Friday, August 25, 2000
New Bible commentary explains six minor prophets
By Richard N. Ostling
The Associated Press
Quick quiz: Identify Nahum, Habakkuk, Zephaniah, Haggai, Zechariah and Malachi.
Scripture mavens will recognize them as the final books of the Christian Old Testament. (Judaism lists the biblical books in a different order.)
Even those who know the names may not be familiar with the books, which are among the least read in the Bible. They form the second half of the 12 Minor Prophets, minor meaning they are brief compared with Isaiah, Jeremiah and Ezekiel.
The six books are really two groups of three. In the days of Nahum, Habakkuk and Zephaniah, Assyria was waning before its defeat by Babylon in 612 B.C. Haggai, Zechariah and Malachi taught after Babylon had fallen to Persia, and the Jews were allowed to return home from Babylon.
These six books are treated in Minor Prophets II by Grace Emmerson, formerly of the University of Birmingham, England.
Some of her observations:
Nahum. His poetic oracles depict God as a wrathful avenger, which Ms. Emmerson admits is unpleasant reading. But the prophet is not gloating about a conquered enemy, but crying for relief from tyrannical oppression and from savage acts of war against the helpless.
The point is, evil will not go forever unpunished. God's judgment falls on those who flout his will for justice, peace and love. And the prophet is concerned about all enslaved nations, not just Israel.
Habakkuk: His main message is that humans cannot fathom the ways of the sovereign God. Ms. Emmerson writes: Nation destroys nation, empires rise and fall. Amid the wreckage of time God's kingdom alone remains, a kingdom founded not on military might but on vulnerable love.
Habakkuk expresses frustration that God appears inactive amid oppression. Like him, we should be open with God about the things that trouble us, the awkward questions that test our faith. ... God does not confuse doubt with blasphemy.
Zephaniah: This prophet wrote just before King Josiah's religious reforms, when Judah was spiritually at its worst. He denounces the people for following false gods and paying more attention to money than to worship.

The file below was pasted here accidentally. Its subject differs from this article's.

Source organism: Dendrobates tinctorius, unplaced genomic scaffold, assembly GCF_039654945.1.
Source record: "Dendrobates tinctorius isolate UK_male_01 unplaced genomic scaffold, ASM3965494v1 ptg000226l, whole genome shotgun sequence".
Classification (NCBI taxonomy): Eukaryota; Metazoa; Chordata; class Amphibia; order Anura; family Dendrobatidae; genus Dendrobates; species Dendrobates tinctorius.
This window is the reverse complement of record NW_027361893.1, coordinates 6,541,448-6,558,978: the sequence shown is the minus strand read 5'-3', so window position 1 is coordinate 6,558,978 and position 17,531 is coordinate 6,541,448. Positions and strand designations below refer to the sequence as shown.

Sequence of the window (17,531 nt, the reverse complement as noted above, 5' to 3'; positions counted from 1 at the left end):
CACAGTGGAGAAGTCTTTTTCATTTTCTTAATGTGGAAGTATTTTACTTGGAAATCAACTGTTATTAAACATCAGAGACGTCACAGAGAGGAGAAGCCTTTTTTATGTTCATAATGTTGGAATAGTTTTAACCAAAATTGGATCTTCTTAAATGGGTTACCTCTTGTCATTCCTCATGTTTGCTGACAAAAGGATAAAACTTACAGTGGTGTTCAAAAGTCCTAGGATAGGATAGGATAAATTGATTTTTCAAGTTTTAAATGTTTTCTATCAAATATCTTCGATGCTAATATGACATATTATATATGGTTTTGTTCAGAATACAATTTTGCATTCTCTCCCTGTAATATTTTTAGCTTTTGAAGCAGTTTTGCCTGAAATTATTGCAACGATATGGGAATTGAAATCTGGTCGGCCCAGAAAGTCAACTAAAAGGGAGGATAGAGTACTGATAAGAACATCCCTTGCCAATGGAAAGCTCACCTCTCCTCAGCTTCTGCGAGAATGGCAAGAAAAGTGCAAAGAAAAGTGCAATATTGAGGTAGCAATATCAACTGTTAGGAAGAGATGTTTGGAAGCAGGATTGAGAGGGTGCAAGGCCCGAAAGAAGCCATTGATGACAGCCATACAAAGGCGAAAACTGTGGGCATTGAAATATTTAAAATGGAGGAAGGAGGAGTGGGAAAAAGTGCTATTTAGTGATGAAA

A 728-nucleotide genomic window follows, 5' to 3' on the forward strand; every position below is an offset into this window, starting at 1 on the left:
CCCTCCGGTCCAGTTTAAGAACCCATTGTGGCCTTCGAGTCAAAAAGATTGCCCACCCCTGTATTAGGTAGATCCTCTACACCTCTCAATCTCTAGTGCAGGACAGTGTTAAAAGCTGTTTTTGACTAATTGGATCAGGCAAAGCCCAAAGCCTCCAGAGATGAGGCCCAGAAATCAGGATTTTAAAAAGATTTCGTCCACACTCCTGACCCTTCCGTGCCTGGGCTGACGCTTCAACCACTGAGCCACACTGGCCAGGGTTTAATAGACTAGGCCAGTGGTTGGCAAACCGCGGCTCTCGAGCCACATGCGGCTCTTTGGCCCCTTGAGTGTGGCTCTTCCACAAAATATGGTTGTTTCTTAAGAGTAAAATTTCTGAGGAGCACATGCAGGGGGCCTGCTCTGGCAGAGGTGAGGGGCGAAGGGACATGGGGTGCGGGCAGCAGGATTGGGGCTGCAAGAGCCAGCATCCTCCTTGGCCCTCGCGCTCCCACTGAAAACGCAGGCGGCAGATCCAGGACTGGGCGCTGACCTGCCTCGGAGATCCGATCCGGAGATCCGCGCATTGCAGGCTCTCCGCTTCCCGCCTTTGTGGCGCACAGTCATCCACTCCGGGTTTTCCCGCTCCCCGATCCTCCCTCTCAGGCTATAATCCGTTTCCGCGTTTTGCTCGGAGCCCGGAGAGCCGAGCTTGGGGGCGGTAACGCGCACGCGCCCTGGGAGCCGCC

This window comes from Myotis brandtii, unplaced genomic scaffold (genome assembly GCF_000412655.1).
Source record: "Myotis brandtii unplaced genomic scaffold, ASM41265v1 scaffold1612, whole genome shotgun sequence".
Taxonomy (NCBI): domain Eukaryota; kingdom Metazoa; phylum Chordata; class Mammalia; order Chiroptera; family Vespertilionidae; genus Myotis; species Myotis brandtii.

As usual with the Old Testament, Zephaniah is no simple nationalist. He casts his gaze on countries to the west, east, south and north, then warns his countrymen that they have no privileged protection. Israel, too, comes under God's judgment and is the first to be challenged by the prophets to repent.
Haggai: His prophecies occurred in 520 B.C., just after the return from Babylonian exile. Haggai denounced those who build paneled houses while God's temple lay in ruins. He does not promise mechanical blessings if the temple is restored, but sees the rebuilding as an outward and visible sign of their determination to put God first.
For 21st century believers, says Ms. Emmerson, money spent on beautiful churches is a constant reminder that worship takes priority.
Zechariah: This book, from the same temple-building period, includes eight strange visions reminiscent of the Book of Revelation, with floating horns, a flying scroll, olive trees and mountains of bronze.
Though the prophet is interested in sincere personal commitment to God, like Haggai he knows that worship must have a public face and so, too, must commitment if it is to undergird society and shape its values. No narrow nationalist, Zechariah ends with a grand vision of all nations worshipping the true God.
Malachi: For Christians, Malachi's final verses are a fitting Old Testament conclusion because the next book is the New Testament Matthew. Malachi 4:4 exhorts the people to remember the law given to Moses on the holy mountain, while in Matthew 5-7, Jesus interprets Moses' law in the Sermon on the Mount.
And Malachi says Elijah will return before the great day of the Lord (4:5), while in Matthew 11:14, Jesus identifies his forerunner John the Baptist as the promised Elijah.
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